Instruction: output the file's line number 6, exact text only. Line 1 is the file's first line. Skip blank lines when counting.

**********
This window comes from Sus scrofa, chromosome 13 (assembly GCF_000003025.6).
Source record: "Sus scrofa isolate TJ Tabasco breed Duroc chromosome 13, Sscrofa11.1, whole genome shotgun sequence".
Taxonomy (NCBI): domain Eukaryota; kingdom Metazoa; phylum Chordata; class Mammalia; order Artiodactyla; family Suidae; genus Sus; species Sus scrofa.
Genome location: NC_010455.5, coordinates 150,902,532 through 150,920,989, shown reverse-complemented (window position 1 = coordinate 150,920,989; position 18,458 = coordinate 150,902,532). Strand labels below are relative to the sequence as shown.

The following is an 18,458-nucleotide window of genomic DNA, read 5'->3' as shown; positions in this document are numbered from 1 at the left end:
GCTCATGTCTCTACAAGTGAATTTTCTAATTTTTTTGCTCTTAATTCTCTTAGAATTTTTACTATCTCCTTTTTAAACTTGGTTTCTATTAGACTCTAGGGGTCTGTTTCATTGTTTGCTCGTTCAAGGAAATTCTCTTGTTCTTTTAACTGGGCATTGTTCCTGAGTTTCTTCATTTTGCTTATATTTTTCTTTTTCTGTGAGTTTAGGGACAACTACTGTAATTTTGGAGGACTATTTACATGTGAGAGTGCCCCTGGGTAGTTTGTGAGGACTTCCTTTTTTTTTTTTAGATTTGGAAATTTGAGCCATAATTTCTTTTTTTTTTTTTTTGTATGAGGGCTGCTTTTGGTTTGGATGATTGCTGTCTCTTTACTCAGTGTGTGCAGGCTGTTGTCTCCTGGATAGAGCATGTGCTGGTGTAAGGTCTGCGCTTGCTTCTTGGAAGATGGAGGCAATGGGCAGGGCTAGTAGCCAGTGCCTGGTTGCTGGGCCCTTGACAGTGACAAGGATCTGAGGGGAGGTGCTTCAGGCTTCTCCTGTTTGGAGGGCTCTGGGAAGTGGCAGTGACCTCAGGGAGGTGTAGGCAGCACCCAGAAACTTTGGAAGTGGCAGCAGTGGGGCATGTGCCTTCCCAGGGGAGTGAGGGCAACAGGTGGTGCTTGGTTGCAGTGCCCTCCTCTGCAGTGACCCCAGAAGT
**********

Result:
GCTCATGTCTCTACAAGTGAATTTTCTAATTTTTTTGCTCTTAATTCTCTTAGAATTTTTACTATCTCCTTTTTAAACTTGGTTTCTATTAGACTCTAGGGGTCTGTTTCATTGTTTGCTCGTTCAAGGAAATTCTCTTGTTCTTTTAACTGGGCATTGTTCCTGAGTTTCTTCATTTTGCTTATATTTTTCTTTTTCTGTGAGTTTAGGGACAACTACTGTAATTTTGGAGGACTATTTACATGTGAGAGTGCCCCTGGGTAGTTTGTGAGGACTTCCTTTTTTTTTTTTAGATTTGGAAATTTGAGCCATAATTTCTTTTTTTTTTTTTTTGTATGAGGGCTGCTTTTGGTTTGGATGATTGCTGTCTCTTTACTCAGTGTGTGCAGGCTGTTGTCTCCTGGATAGAGCATGTGCTGGTGTAAGGTCTGCGCTTGCTTCTTGGAAGATGGAGGCAATGGGCAGGGCTAGTAGCCAGTGCCTGGTTGCTGGGCCCTTGACAGTGACAAGGATCTGAGGGGAGGTGCTTCAGGCTTCTCCTGTTTGGAGGGCTCTGGGAAGTGGCAGTGACCTCAGGGAGGTGTAGGCAGCACCCAGAAACTTTGGAAGTGGCAGCAGTGGGGCATGTGCCTTCCCAGGGGAGTGAGGGCAACAGGTGGTGCTTGGTTGCAGTGCCCTCCTCTGCAGTGACCCCAGAAGT